Fry bread tacos on wheels.
There are many variations of tacos, but if you haven’t tried Native American tacos, you might be missing out. It all starts with Indian fry bread.
The Secret Is Out
Used as the outer shell for the taco, fry bread is a beloved staple of indigenous tribes who created the fluffy-on-the-inside, crunchy-on-the-outside bread from the sparse ingredients they were provided when they were placed on reservations.
“Every tribe’s bread is a little different, and there is a secret to how they make it,” says Clarissa Mashburn, owner of MuHa’s Indian Tacos food truck, which has operated in Reno since 2013. “The Navahos like it a little flatter, and for my tribe, the Paiute, it’s fluffier. We like our bread fluffy, just like the women.”
The core ingredients of fry bread are flour, baking powder, powdered milk, and water. The dough usually is freshly prepared every day, fried in oil in batches, and ready to eat as is, or it’s used as a taco shell, pizza crust, or dessert when topped with strawberries and whipped cream, caramel apples, or honey and cinnamon.
Fry Bread Classics
Muha’s (aka “Moon’s,” drawn from Mashburn’s Native American name) Indian Tacos food truck is found mostly at the Sparks United Methodist Church Farmers’ Market and events such as Burning Man. It serves authentic Native American-style tacos made with beans, ground beef, lettuce, tomatoes, Cheddar cheese, and onions.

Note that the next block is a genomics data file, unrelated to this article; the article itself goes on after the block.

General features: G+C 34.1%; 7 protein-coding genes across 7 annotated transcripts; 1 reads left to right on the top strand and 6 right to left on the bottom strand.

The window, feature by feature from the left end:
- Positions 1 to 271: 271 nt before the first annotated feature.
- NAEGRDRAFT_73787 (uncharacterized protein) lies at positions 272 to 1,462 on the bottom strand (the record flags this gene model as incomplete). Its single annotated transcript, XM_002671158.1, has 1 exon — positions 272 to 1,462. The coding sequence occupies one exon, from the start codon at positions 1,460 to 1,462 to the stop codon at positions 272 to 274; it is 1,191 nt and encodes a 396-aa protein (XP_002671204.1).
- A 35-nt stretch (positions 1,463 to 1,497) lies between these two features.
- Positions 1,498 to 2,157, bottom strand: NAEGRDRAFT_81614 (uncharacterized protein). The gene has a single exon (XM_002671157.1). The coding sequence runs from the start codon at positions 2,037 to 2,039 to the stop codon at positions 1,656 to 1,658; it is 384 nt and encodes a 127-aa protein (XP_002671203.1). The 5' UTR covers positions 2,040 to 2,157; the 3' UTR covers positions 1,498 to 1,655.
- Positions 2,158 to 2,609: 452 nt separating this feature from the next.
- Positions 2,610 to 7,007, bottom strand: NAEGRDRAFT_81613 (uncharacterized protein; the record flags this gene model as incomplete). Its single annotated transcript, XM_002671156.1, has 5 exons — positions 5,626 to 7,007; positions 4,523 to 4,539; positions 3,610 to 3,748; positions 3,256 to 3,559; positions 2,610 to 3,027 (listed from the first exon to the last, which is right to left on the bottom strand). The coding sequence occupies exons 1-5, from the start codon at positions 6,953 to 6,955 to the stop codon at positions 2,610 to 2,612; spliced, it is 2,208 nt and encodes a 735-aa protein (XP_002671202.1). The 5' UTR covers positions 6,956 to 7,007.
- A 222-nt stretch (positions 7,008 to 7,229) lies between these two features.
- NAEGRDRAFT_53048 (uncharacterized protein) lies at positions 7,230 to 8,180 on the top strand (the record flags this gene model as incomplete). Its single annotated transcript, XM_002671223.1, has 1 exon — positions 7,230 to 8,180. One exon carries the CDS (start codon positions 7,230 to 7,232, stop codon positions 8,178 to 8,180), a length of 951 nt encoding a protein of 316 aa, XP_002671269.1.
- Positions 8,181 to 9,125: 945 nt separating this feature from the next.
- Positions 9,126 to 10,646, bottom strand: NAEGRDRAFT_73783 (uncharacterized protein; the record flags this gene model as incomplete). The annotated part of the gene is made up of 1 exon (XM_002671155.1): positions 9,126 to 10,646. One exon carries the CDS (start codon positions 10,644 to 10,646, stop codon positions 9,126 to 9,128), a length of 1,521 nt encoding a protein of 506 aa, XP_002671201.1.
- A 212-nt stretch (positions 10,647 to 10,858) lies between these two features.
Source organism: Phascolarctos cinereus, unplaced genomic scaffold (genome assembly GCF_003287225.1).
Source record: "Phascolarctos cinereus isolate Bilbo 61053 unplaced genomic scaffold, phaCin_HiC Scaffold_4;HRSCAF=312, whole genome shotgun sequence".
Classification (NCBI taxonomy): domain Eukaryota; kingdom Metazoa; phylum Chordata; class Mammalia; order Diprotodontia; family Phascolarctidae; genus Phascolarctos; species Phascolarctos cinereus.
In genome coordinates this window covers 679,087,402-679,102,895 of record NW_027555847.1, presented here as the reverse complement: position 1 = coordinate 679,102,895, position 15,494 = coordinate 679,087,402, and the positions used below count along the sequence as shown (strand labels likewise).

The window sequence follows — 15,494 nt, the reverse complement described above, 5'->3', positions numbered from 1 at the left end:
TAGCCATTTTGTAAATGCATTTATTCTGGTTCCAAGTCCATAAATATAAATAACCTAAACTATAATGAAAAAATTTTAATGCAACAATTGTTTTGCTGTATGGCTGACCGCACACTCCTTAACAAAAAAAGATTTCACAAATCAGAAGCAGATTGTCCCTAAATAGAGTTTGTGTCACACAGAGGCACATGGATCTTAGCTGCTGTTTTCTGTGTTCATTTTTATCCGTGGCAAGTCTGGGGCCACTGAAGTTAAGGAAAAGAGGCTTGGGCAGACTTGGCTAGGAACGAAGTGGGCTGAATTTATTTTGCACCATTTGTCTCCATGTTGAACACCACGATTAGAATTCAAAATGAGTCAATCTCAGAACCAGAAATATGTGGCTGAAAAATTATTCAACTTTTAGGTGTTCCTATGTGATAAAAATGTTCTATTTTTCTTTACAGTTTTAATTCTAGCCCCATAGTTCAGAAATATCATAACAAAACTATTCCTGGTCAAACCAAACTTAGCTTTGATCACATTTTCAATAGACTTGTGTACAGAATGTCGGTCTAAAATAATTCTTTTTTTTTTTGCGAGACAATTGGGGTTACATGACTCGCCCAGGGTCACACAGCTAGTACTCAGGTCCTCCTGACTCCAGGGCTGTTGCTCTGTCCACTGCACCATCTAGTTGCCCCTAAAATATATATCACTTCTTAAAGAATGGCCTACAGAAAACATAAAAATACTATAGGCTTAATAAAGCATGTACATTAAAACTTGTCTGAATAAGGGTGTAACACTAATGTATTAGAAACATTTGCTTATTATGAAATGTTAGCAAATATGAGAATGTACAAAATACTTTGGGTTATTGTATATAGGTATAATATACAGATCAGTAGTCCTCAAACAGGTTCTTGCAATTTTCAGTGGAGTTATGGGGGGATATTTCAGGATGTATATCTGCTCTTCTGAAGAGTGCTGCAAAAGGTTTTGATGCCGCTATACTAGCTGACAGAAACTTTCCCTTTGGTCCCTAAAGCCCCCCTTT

“A lot of people do salsa, but we serve them with just the basic ingredients,” Mashburn says. “It’s not meant to be spicy.”
The truck also features hot dogs and desserts made with fry bread.
Arrows Native Indian Food
Arrows, based in Penn Valley, Calif., for the past seven years, operates a fully contained taco cart, delivery truck, and RV; offers catering; and attends various Native American pow wow events.
It dishes up Indian fry bread tacos with homemade beans, fry bread pizzas with homemade red sauce, Rez (short for “reservation”) Buffalo Fry Bread Wraps, and its popular Rez Dough-Wrapped, Deep-Fried Hot Dogs served with cheese and onions.
“Our bread is very popular, and our tacos are our best seller,” says co-owner Shannon Christy Lasley, who owns the truck with her fiancé, Louis Gibson Fletcher, aka “Arrow.”
“The reason people like our food is because we put our love, good energy, and positive attitude into our food,” Lasley says.
Both businesses have big plans.
“MuHa’s is open to corporate catering now and special events,” Mashburn says. “We would eventually like to have multiple trucks in different areas.”
“Our plan at Arrows is to introduce and sell our patented Indian fry bread pizzas in a take-and-bake version to customers and grocery stores like Walmart,” Lasley says.
Interestingly enough, Indian fry bread tacos and pizzas are quite complicated to make because of the intricate dough-making process and vats of oil needed to fry the bread. So if you’re out and about and see one of these rare Indian fry bread food trucks or popup carts, grab one of its specialties and enjoy.
Kymberly Drake is a Reno-based freelance writer with endless curiosity about food, especially tacos.